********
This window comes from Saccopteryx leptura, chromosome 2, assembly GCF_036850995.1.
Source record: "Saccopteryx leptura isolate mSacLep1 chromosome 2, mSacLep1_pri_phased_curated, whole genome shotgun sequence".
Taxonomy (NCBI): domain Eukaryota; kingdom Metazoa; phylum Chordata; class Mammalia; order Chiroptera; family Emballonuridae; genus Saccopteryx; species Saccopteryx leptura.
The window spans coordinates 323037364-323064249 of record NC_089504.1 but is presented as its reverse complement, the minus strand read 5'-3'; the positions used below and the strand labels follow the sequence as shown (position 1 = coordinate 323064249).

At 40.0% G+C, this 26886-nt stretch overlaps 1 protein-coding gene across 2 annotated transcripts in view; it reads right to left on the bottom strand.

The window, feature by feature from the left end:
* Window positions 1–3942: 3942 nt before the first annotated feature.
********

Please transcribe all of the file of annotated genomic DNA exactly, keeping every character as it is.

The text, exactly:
This window comes from Saccopteryx leptura, chromosome 2, assembly GCF_036850995.1.
Source record: "Saccopteryx leptura isolate mSacLep1 chromosome 2, mSacLep1_pri_phased_curated, whole genome shotgun sequence".
Taxonomy (NCBI): domain Eukaryota; kingdom Metazoa; phylum Chordata; class Mammalia; order Chiroptera; family Emballonuridae; genus Saccopteryx; species Saccopteryx leptura.
The window spans coordinates 323037364-323064249 of record NC_089504.1 but is presented as its reverse complement, the minus strand read 5'-3'; the positions used below and the strand labels follow the sequence as shown (position 1 = coordinate 323064249).

At 40.0% G+C, this 26886-nt stretch overlaps 1 protein-coding gene across 2 annotated transcripts in view; it reads right to left on the bottom strand.

The window, feature by feature from the left end:
* Window positions 1–3942: 3942 nt before the first annotated feature.